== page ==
MyKindaFuture's Inspirational Women

MyKindaFuture's Inspirational Women

Friday, 9th of March

In celebration of International Women’s Day 2018, we asked some of our team at MyKindaFuture to share their experiences of being, or working alongside, inspirational women within employment. They share their thoughts and advice through a Q&A, celebrating the role of women in the workplace today, but also highlight the improvements that are still yet to be made. #PressForProgress

Rowena Bach, Head of Product Development

What do you feel empowers you within your current role?

Autonomy and space to win or fail with support. Opportunity to bust open (perceived) barriers. Lots of opportunities to learn and develop.

How do you try and inspire others through your work?

I share (hopefully on welcome ears) tips and techniques that have helped me. Mostly I try to get to know them, their aspirations, their worries and help them be their best in every situation. Through my work, I hope I inspire with an impeccable work ethic, keen focus on keeping it as light and fun as possible, and pushing to be better every time.

Generally, what do you feel needs to be improved for women today in the workplace?

Flexible working is still awkward – I hate having to leave the office at 4:30pm every day and often walk out saying “bye, I’m online!” because I always work on the way back and in the evening, and in the morning before my daughter gets up.

Across your working life, have you ever felt disadvantaged because of your gender?

Not because I’m specifically a woman, thankfully. But I think my female characteristics have had an effect, for example nurturing can be seen as ‘unleadership’, or when I’m outspoken it has been seen as bossy. So irritating.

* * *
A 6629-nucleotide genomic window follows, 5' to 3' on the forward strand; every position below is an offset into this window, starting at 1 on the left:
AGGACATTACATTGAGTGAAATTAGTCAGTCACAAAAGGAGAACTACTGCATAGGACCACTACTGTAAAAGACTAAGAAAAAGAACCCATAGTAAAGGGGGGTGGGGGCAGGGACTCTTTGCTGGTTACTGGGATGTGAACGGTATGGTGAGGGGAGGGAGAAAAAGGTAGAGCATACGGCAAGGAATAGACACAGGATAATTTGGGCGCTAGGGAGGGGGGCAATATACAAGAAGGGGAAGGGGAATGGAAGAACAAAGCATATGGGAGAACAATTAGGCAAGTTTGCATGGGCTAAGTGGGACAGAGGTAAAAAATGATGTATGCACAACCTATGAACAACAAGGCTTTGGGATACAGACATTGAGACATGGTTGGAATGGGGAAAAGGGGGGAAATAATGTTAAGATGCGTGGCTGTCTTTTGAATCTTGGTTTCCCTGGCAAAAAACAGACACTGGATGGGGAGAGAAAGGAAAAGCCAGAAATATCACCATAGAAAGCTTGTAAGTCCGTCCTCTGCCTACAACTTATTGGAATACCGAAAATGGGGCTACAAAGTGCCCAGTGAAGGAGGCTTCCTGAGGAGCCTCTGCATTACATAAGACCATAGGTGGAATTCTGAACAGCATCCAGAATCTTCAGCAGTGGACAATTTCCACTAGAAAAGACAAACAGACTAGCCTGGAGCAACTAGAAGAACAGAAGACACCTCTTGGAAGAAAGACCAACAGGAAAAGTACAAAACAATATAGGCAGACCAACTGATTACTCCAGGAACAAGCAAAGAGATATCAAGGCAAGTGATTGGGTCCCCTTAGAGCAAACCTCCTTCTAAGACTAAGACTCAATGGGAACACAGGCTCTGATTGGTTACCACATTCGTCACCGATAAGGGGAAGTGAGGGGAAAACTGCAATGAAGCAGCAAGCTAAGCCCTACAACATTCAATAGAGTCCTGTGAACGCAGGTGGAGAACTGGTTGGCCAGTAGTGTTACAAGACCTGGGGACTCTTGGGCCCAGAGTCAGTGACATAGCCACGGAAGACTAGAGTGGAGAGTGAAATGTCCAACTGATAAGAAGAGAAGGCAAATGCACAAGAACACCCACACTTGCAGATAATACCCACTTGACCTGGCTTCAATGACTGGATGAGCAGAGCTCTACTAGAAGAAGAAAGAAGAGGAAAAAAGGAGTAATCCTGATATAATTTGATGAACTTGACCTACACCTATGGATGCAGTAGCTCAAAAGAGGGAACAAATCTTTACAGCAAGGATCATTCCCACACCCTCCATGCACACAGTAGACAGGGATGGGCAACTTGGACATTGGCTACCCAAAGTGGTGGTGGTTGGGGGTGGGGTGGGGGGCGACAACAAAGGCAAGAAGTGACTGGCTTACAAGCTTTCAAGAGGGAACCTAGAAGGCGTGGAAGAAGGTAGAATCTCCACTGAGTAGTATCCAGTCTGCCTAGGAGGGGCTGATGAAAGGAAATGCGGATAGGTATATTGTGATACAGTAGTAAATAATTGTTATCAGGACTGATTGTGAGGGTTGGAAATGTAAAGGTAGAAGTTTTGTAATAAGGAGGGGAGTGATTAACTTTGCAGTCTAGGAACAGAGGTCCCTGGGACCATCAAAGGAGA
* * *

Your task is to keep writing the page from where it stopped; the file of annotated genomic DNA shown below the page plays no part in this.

What actions do you take to empower other women within your workplace?

I stand up for women in discussions, especially when I feel that they may be being judged for not displaying predominantly ‘male’ characteristics of competition, speaking first, or winning at all costs.  I was the first person at MKF to work flexibly in the London office and feel that has helped to open people’s minds to show that it is possible.

What advice would you give to woman today who want to excel in their desired career?

Be patient. Be persistent. Network extensively. Be open to random opportunities as you never know where they will lead. Be bold. Back yourself. Work on your inner voice to make sure it’s constructive, not destructive and holding you back.

If you could have dinner with any woman of your choice, living or dead, who would you choose and why?

Ada Lovelace. First female computer programmer. When computer programming wasn’t even really defined, she battled intense stereotypes to get her voice and ideas heard. And she never gave up. And she was pretty glamourous, too!

Simon Reichwald, Emerging Talent Lead

Generally, what do you feel needs to be improved for women today in the workplace?

To be flexible as an employer, both when it comes to agreed and contracted hours and when the unexpected happens and a member of your team needs to adjust any of their hours.

What actions do you take to empower other women within your workplace?

Demonstrate visibly the flexibility you are able to provide. Especially for women who return to work following having a child – they are especially able to offer so much experience, calmness in the face of challenge, resilience, patience and commitment… I could go on! In short, they bring so much to the workplace – I would not be without them.